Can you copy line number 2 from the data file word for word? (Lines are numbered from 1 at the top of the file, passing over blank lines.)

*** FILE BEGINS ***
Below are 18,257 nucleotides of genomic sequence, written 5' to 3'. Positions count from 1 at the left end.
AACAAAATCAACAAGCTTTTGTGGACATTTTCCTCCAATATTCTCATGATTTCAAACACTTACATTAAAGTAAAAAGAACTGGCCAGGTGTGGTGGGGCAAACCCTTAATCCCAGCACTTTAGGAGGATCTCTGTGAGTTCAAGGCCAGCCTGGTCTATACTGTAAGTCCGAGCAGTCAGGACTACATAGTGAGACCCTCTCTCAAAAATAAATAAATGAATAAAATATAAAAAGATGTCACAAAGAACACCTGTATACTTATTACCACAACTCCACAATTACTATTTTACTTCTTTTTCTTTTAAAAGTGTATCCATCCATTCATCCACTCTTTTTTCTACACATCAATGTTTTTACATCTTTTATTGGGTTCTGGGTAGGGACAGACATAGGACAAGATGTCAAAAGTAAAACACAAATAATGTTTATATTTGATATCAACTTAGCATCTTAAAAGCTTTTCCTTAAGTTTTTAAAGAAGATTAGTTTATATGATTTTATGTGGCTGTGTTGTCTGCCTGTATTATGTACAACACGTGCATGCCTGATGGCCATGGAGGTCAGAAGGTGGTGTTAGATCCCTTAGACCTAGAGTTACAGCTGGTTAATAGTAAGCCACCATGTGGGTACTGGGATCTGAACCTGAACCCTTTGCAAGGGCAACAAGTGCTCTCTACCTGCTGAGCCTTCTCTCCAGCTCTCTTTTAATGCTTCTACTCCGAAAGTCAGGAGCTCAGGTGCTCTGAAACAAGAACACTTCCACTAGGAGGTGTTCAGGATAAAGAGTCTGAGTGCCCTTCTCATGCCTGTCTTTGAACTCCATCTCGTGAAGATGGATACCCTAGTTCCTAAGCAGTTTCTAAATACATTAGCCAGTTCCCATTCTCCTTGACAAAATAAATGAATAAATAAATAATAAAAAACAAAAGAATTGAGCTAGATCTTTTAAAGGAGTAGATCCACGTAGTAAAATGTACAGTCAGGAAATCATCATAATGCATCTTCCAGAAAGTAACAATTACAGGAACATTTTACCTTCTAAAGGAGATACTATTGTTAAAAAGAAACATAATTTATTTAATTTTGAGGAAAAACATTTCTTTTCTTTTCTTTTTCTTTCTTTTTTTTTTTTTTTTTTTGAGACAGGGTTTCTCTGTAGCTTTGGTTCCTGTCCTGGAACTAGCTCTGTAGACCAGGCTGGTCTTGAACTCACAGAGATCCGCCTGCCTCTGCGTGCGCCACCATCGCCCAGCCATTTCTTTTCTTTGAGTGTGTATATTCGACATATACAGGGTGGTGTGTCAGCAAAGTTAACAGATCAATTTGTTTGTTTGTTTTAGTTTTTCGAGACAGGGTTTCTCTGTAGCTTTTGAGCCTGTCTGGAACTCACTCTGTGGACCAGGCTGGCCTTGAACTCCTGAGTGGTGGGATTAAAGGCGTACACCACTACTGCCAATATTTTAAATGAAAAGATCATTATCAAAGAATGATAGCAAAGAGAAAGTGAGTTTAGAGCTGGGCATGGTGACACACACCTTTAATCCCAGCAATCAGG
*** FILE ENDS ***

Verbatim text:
AACAAAATCAACAAGCTTTTGTGGACATTTTCCTCCAATATTCTCATGATTTCAAACACTTACATTAAAGTAAAAAGAACTGGCCAGGTGTGGTGGGGCAAACCCTTAATCCCAGCACTTTAGGAGGATCTCTGTGAGTTCAAGGCCAGCCTGGTCTATACTGTAAGTCCGAGCAGTCAGGACTACATAGTGAGACCCTCTCTCAAAAATAAATAAATGAATAAAATATAAAAAGATGTCACAAAGAACACCTGTATACTTATTACCACAACTCCACAATTACTATTTTACTTCTTTTTCTTTTAAAAGTGTATCCATCCATTCATCCACTCTTTTTTCTACACATCAATGTTTTTACATCTTTTATTGGGTTCTGGGTAGGGACAGACATAGGACAAGATGTCAAAAGTAAAACACAAATAATGTTTATATTTGATATCAACTTAGCATCTTAAAAGCTTTTCCTTAAGTTTTTAAAGAAGATTAGTTTATATGATTTTATGTGGCTGTGTTGTCTGCCTGTATTATGTACAACACGTGCATGCCTGATGGCCATGGAGGTCAGAAGGTGGTGTTAGATCCCTTAGACCTAGAGTTACAGCTGGTTAATAGTAAGCCACCATGTGGGTACTGGGATCTGAACCTGAACCCTTTGCAAGGGCAACAAGTGCTCTCTACCTGCTGAGCCTTCTCTCCAGCTCTCTTTTAATGCTTCTACTCCGAAAGTCAGGAGCTCAGGTGCTCTGAAACAAGAACACTTCCACTAGGAGGTGTTCAGGATAAAGAGTCTGAGTGCCCTTCTCATGCCTGTCTTTGAACTCCATCTCGTGAAGATGGATACCCTAGTTCCTAAGCAGTTTCTAAATACATTAGCCAGTTCCCATTCTCCTTGACAAAATAAATGAATAAATAAATAATAAAAAACAAAAGAATTGAGCTAGATCTTTTAAAGGAGTAGATCCACGTAGTAAAATGTACAGTCAGGAAATCATCATAATGCATCTTCCAGAAAGTAACAATTACAGGAACATTTTACCTTCTAAAGGAGATACTATTGTTAAAAAGAAACATAATTTATTTAATTTTGAGGAAAAACATTTCTTTTCTTTTCTTTTTCTTTCTTTTTTTTTTTTTTTTTTTGAGACAGGGTTTCTCTGTAGCTTTGGTTCCTGTCCTGGAACTAGCTCTGTAGACCAGGCTGGTCTTGAACTCACAGAGATCCGCCTGCCTCTGCGTGCGCCACCATCGCCCAGCCATTTCTTTTCTTTGAGTGTGTATATTCGACATATACAGGGTGGTGTGTCAGCAAAGTTAACAGATCAATTTGTTTGTTTGTTTTAGTTTTTCGAGACAGGGTTTCTCTGTAGCTTTTGAGCCTGTCTGGAACTCACTCTGTGGACCAGGCTGGCCTTGAACTCCTGAGTGGTGGGATTAAAGGCGTACACCACTACTGCCAATATTTTAAATGAAAAGATCATTATCAAAGAATGATAGCAAAGAGAAAGTGAGTTTAGAGCTGGGCATGGTGACACACACCTTTAATCCCAGCAATCAGG